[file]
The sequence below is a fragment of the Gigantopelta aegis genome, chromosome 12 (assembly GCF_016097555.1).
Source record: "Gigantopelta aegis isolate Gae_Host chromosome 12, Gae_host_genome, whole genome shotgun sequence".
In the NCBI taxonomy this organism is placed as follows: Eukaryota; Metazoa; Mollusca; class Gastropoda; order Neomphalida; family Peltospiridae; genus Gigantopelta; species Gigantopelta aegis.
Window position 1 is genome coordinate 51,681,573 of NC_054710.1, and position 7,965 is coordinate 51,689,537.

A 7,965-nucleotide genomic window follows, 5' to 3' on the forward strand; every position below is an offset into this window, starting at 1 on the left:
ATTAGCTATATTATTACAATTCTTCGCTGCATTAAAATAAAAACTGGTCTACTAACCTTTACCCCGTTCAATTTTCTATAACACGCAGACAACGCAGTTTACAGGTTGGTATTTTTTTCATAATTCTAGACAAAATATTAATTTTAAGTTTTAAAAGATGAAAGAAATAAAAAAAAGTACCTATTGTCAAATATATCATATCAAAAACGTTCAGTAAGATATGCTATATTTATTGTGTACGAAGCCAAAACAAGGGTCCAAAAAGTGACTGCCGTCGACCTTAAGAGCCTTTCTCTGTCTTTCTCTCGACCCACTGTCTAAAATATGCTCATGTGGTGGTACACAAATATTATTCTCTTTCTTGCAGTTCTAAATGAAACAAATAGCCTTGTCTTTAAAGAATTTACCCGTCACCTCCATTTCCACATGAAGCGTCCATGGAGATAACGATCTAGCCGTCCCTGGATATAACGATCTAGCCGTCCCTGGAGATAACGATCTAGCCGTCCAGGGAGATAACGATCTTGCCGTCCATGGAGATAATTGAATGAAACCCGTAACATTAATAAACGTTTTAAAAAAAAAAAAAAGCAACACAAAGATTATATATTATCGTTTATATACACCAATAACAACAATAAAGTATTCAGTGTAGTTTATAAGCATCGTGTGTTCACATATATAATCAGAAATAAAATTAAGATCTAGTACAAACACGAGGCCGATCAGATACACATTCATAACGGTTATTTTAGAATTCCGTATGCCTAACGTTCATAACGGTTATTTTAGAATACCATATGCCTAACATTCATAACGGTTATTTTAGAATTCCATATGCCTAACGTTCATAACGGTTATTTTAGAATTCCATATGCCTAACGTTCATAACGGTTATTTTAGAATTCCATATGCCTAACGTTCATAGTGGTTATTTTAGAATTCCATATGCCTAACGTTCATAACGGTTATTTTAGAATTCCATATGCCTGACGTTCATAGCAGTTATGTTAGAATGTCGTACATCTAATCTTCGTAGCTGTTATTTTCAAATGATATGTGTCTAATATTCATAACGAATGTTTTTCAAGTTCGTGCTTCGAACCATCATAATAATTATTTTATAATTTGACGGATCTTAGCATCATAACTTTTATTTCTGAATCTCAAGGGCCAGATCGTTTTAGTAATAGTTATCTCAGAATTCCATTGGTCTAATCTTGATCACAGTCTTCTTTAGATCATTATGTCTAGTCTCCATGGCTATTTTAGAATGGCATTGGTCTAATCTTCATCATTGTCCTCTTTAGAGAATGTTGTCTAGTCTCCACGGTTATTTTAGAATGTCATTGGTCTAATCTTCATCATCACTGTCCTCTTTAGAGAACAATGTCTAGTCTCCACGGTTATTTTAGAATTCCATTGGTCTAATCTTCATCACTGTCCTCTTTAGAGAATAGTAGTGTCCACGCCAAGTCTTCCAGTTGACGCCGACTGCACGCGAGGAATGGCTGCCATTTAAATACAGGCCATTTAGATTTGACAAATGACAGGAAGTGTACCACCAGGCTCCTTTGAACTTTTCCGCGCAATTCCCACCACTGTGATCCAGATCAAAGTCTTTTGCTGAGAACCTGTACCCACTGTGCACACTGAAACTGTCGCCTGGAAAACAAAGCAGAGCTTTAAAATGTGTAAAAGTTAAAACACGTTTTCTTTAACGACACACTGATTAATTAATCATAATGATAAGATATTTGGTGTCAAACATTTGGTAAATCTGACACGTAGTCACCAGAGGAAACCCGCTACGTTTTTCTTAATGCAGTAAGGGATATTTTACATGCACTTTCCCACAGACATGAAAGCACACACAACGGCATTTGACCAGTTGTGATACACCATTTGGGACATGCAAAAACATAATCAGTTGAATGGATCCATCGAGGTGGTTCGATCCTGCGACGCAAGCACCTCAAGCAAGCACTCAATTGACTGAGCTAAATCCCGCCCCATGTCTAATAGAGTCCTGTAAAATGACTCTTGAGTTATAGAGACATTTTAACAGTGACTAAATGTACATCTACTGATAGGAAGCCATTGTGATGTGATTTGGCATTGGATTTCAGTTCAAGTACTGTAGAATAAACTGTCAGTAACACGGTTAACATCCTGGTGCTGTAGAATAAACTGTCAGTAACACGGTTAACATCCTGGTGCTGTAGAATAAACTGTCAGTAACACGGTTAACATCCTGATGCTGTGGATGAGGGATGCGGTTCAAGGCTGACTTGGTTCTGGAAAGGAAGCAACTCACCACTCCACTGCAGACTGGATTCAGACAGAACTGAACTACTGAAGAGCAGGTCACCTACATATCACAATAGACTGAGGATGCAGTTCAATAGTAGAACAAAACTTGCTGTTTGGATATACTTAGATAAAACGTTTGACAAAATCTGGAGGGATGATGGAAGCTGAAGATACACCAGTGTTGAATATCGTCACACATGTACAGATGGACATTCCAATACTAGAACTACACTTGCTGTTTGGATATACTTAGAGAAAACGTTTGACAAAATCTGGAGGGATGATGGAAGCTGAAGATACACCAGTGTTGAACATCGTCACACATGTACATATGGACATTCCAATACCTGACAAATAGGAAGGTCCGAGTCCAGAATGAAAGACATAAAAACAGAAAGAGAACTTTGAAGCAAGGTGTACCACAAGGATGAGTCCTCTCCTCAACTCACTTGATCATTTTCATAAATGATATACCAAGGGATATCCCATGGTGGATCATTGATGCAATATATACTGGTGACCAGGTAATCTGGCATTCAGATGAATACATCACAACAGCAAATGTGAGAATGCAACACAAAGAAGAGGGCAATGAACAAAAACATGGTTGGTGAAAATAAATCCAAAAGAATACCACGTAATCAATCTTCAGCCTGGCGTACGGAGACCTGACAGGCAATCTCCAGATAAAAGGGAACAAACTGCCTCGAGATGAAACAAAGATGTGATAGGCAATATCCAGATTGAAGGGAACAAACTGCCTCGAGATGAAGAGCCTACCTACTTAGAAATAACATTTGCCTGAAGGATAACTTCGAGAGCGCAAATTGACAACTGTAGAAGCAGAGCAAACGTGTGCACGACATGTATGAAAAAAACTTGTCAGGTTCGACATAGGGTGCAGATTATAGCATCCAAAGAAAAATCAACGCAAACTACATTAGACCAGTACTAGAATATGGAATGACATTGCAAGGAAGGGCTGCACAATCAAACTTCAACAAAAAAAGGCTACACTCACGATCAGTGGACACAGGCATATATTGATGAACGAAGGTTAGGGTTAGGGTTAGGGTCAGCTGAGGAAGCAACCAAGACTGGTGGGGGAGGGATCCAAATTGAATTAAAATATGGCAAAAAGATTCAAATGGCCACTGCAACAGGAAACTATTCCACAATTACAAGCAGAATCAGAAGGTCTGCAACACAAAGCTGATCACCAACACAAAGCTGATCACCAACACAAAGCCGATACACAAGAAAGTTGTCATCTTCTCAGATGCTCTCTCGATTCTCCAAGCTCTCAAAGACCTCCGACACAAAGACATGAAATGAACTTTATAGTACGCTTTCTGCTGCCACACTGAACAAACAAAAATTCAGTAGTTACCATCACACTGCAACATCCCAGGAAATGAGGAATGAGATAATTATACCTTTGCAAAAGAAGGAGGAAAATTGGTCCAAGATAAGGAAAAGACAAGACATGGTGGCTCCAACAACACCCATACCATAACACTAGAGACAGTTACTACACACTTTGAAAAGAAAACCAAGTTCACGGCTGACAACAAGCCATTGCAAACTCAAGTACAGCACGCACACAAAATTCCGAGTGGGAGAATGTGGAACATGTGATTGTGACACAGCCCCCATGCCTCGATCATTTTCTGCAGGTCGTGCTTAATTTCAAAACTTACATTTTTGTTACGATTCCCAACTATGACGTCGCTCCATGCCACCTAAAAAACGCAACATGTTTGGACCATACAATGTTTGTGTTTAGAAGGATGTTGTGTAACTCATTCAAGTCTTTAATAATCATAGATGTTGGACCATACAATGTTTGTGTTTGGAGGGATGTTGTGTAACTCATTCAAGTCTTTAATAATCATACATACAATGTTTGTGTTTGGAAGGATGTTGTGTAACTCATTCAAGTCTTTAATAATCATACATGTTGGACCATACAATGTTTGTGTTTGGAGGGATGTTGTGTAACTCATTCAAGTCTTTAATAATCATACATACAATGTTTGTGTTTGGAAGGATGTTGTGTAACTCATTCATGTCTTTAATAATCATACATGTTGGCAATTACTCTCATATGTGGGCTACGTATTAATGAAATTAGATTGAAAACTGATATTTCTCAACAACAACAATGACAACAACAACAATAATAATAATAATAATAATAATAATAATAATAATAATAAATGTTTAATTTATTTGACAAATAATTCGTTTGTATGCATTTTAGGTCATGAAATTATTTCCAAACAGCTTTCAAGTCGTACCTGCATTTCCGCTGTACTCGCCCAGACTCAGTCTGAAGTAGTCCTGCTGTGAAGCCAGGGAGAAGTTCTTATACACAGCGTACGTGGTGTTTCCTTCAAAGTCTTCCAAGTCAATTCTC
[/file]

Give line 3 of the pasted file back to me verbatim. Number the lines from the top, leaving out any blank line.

In the NCBI taxonomy this organism is placed as follows: Eukaryota; Metazoa; Mollusca; class Gastropoda; order Neomphalida; family Peltospiridae; genus Gigantopelta; species Gigantopelta aegis.